I couldn’t agree more. Vinales asked for respect which isn’t earned from temper tantrums caused by your more talented teammate winning and leading the championship. The problem isn’t the bike, the team or Yamaha – its Maverick’s immaturity and inability to accept his inconsistency.

    • Jeremy says:

      I agree with you concerning Mav’s lack of psychological fortitude and professionalism.

      As far as what Aprilia sees in him, I think that is pretty obvious – a first podium. As loyal as they are to Aleix, I think Aprilia has accepted that he isn’t an elite rider. Viñales has his issues, but he can undoubtedly be very, very fast sometimes.

  10. Tom K. says:

    Who would’ve thought “Aprilia” translates to “Masochist” in English?

    Goes to prove the old maxim, “No matter how big her butt is, there’s always a dude at the bar who will be thrilled to buy her drinks and take her home”.

    • Mick says:

      This guy is a professional motorcycle racer. If he has an ounce of maturity, which is a little questionable at this point, he might really be making a good move. At Yamaha he has to win. At Aprilia he just needs to get decent results. He can occasionally deliver good results, and he just might deliver the best average results on the team.

      If your job is to race DieselGP bikes for a living, you might want to race for a team that doesn’t expect you to beat your teammate who currently the guy to beat. Particularly if that frustrates you a great deal.

      He could race for Aprilia for a decade and be stress free by comparison.

      There are racers, and there are professional racers. Racing is what gets food into a professional racer’s mouth. If it’s what he loves to do. Then he never works a day in his life.

      Winning is nice. But he is basically an actor for the commercial that is the racing series in general. All he really needs is the salary. He’ll be fine.

  11. Dave says:

    I wonder if this is the end of any hope that we’ll see Dovi return to the grid?

    • Jeremy says:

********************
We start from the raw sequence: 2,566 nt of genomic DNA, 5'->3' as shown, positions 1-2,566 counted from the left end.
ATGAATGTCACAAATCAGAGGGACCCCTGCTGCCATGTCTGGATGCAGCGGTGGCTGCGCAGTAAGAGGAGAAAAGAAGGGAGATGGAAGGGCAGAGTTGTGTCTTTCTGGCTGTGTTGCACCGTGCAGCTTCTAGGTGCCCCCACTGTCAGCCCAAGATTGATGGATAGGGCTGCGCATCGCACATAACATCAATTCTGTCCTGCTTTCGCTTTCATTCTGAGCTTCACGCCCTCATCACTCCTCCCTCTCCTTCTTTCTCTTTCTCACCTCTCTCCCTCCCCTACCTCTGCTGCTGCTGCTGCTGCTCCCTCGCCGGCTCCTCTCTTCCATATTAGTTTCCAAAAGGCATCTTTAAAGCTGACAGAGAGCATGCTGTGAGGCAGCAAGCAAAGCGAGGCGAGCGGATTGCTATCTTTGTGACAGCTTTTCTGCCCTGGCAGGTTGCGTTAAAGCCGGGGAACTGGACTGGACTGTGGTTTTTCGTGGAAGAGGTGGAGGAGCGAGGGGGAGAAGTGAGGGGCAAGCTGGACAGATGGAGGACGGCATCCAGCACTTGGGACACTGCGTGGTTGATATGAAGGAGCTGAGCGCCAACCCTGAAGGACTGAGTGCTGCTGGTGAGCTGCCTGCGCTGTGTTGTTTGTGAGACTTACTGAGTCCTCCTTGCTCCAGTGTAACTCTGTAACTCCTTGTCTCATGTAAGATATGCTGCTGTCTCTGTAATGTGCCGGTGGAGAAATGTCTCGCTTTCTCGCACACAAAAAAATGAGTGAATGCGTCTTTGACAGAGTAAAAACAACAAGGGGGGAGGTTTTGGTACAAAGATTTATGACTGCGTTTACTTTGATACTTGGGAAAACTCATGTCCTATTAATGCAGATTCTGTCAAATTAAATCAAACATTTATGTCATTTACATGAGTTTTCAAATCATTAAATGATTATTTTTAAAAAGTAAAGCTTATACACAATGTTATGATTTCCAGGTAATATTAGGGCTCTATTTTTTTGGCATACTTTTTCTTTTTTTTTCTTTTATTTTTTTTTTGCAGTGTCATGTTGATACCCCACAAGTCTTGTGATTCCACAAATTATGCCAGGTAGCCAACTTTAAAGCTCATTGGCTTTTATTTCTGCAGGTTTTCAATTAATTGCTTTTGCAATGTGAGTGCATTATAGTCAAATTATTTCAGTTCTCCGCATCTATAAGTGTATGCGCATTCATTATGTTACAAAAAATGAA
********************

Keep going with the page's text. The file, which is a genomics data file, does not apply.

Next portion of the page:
I was pretty sure he was done when he didn’t take the Aprilia offer right away. I think there is too much talent in the lower ranks for anyone to pay Dovi, at his age, the salary he thinks he deserves.

  12. Todd says:

    It will be interesting to see what they are paying him.Right now I think he is the 2nd highest paid rider and 2nd in most wins in Moto GP ‘s current riders. He is still only 26. Good move by Aprilia and Mavericks only move on a factory ride. I think Maverick will be a bit more humble as this will be his last chance with a factory ride if he implodes, calls out Aprilia or his team this time around.I wish him the best as long as he is a little more humble and takes a team approach win or lose.

  13. Tom R says:

    This is like a pro football team signing Johnny Manziel.

    “Gosh, it seemed like a good idea at the time.”

    • VLJ says:

      It’s nothing like that. Manziel was a total bust in the NFL. He never did a thing. Maverick has won a lot of races and garnered a lot of podiums and pole positions in MotoGP. He’s a proven top-level talent.

      Also, Manziel was lazy. He didn’t work at his craft. He merely cashed checks. Say what you will about Maverick’s immaturity, but absolutely no one has ever accused Maverick of not being a very hard worker. He gives his best, every time. He wants to win, badly.

  14. Carl says:

    All those who said a Vinales would never race again………….

    • L. Ron Jeremy says:

      …will probably cheer when Mav again acts like a toddler who wants what he wants when he wants it and then cries like a whiny little bitch when he doesn’t get it.